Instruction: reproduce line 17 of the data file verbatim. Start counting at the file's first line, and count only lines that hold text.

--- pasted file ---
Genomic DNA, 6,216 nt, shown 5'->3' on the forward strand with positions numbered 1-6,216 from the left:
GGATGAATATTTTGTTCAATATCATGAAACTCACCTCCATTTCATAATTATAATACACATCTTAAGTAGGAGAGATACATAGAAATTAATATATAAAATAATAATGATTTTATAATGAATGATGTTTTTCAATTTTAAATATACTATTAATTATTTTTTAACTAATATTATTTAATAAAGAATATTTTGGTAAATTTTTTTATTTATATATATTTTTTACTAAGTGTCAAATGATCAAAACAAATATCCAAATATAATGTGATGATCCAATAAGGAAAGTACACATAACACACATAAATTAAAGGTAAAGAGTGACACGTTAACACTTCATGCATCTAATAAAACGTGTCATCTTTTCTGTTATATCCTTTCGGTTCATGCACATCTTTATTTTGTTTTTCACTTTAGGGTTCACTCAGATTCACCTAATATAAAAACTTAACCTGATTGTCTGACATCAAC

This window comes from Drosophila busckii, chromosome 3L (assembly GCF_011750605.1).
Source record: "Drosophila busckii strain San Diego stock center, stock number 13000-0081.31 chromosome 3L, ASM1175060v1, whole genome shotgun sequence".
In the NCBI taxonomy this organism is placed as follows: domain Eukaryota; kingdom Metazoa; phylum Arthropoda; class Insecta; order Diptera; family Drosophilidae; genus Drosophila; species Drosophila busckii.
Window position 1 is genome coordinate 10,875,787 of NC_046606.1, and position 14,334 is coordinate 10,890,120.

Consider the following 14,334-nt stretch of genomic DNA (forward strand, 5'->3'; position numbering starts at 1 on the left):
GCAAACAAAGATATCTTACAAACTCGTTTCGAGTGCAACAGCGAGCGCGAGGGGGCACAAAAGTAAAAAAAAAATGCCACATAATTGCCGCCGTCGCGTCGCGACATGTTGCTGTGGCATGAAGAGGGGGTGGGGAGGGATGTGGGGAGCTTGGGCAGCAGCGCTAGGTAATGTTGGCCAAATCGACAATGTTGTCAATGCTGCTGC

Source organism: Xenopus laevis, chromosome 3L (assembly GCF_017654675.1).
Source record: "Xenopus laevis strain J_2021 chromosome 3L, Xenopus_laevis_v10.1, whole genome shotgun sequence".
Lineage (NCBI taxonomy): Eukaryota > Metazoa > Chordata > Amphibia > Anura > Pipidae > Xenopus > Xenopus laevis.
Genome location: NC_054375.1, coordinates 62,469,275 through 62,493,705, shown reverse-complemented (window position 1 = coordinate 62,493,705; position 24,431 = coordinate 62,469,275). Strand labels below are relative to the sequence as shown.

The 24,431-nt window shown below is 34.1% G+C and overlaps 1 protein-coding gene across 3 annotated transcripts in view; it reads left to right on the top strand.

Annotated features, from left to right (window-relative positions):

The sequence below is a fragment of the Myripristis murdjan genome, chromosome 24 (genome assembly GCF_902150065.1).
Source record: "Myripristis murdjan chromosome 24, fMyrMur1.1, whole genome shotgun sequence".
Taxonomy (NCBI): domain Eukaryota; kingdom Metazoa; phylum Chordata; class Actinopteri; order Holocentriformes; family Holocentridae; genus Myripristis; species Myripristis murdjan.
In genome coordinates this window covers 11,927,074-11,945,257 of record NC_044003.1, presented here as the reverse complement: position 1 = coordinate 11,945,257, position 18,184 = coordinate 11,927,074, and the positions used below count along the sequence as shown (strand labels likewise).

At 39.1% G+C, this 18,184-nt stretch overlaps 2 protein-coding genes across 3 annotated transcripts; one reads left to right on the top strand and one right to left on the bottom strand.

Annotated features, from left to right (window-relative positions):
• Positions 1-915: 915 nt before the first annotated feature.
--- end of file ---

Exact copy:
Taxonomy (NCBI): domain Eukaryota; kingdom Metazoa; phylum Chordata; class Actinopteri; order Holocentriformes; family Holocentridae; genus Myripristis; species Myripristis murdjan.